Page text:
Located on the Paris-Saclay site, the Sécurité et Internet des Objets is the EDF’s R&D and Télécom ParisTech joint laboratory dedicated to the Internet of Things and cybersecurity. It gathers experts from various areas to work on the industrial issues that bring them together, namely the safeguarding of information, control and command systems for connected objects (and industrial equipment), without degrading the systems’ performance and the means to integrate electric vehicles within the information system.
Located on the Paris-Saclay site, the Seismology and Earthquake Engineering for Risk Assessment is a scientific interest group that includes EDF’s R&D, CEA (French Alternative Energies and Atomic Energy Commission), the École Centrale de Paris, the École Normale Supérieure de Cachan and the CNRS.
Dedicated to modelling earthquakes, from the fault to the structure, it aims to achieve a consensus on developing engineering methods for managing earthquake risks (especially for high-risk facilities such as dams or nuclear power plants) and their variation with the regulations.
Located on the Paris-Saclay site, the Research Institute for Smarter Electric Grids is an EDF’s R&D and Supélec joint laboratory.
Dedicated to the study and modelling of smart electric grids and their interactions with the power system as a whole, it offers an ambitious scientific programme: the study of smart electric grids, the observability of the power system, information and communication systems to add “intelligent” functions, modelling and advanced simulation.
This partnership, renewed in 2014, involves EDF’s local R&D centre dedicated to networks, renewable energies and sustainable cities. EDF is thus participating in several large-scale Chinese demonstrators focusing on smart grids, as well as in the Badaling CPS demonstrator (thermodynamic solar concentration). Furthermore, this joint CAS-IEE project has received the French-Chinese Innovation Award for all categories (2014).
Imperial College London is one of the best universities in the world, specialising in sciences and medicine. It collaborates with EDF on research, education and nuclear engineering training, as well as other disciplines linked to power production and distribution.
The Karlsruhe Institute of Technology is globally recognised for the quality of its research, especially when it comes to nuclear fusion, the environment and theoretical physics.
Together with EDF, it has created EIFER (European Institute for Energy Research), a joint research institute focusing on 3 areas: energy sources and decentralised production; energy, cities and territories; energy systems and environment economics.
For more than 10 years, the partnership between EDF’s R&D, EDF Energy and the University of Manchester has led to cutting-edge research in the areas of nuclear energy (Dalton Nuclear Institute), materials (Materials Performance Centre) and numerical modelling (MaSC, Modelling and Simulation Centre). Ten people from the UK centre are working within the University.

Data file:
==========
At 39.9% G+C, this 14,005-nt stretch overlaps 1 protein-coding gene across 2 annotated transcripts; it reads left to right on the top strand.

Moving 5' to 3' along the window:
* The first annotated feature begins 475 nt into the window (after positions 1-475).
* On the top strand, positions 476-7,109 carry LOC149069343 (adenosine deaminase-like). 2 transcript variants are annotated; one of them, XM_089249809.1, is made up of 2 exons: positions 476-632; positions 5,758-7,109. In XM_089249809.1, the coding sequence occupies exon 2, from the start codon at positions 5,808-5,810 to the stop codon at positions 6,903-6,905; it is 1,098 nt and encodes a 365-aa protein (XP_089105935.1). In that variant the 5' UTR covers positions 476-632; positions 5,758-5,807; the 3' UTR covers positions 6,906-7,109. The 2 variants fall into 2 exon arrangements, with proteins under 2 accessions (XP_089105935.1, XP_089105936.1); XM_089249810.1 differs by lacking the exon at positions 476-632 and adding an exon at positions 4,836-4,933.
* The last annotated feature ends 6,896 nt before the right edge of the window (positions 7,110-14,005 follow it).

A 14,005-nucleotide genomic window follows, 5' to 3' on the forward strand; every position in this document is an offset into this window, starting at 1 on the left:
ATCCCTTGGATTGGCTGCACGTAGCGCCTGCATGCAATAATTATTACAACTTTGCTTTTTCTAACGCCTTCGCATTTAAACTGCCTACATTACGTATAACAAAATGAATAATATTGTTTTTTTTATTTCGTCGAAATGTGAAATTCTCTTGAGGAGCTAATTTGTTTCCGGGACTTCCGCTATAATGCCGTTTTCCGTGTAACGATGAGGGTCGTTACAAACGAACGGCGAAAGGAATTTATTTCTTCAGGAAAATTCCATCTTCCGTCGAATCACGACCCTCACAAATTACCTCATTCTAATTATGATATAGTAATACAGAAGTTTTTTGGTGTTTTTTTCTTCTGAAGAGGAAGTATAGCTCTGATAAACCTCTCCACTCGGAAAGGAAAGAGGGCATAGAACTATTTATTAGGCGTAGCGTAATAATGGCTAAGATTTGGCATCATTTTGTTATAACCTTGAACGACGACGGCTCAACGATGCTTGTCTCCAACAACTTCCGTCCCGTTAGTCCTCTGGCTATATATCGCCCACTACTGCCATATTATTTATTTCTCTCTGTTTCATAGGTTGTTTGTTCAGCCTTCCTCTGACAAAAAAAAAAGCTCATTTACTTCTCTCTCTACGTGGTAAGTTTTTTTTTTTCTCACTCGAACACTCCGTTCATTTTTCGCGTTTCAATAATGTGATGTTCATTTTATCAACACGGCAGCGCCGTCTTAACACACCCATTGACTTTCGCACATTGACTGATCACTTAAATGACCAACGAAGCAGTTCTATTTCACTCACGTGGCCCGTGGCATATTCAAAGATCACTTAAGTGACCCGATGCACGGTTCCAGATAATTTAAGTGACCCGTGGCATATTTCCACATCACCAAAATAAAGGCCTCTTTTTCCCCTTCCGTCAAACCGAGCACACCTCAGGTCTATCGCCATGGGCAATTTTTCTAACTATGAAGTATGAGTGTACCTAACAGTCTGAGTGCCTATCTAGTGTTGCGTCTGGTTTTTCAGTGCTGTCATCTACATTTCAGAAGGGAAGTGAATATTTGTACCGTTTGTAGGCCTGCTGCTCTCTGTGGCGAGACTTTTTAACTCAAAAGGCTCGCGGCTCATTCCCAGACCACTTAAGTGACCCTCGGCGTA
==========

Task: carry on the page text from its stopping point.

The world-renowned American university, the Massachusetts Institute of Technology, is one of EDF’s long-standing partners. Together they work on projects in areas of major interest to the Group: nuclear energy (materials, safety, etc.), prospective energy (smart cities, evolution of the energy mix, the role of renewable energies, etc.) and energy efficiency.
A cooperative agreement in the nuclear energy sector was formed in 2007 between the EDF, the CEA and Areva.
In 2014, these 3 partners founded the Institut Tripartite, coordinating joint research based on their respective industrial strategies. In practical terms, this unique way of leading joint projects enables optimum efficiency and an improved knowledge of each partner’s capabilities. With a €100 million budget and 500 researchers involved, this programme mainly focuses on topics linked to commissioned pressurized water reactors (PWR): safety, radioprotection, performance, availability, operating time, fuel, innovations and new PWRs.
As a natural follow-up to a long-standing collaboration, the strategic partnership with the National Institute for Research in Computer and Control Sciences, which has become an international benchmark in terms of applied mathematics and scientific computing, was made official for the first time in 2010.
It focuses on the optimisation of production systems and (“smart”) energy management. Its main objectives are stochastic modelling and visualising uncertainty, numerical analysis, visualisation and collaborative work (digitisation of industrial facilities), grid generation for intensive simulation, large-scale data management and the respect of privacy, as well as smart-grid simulation, among others.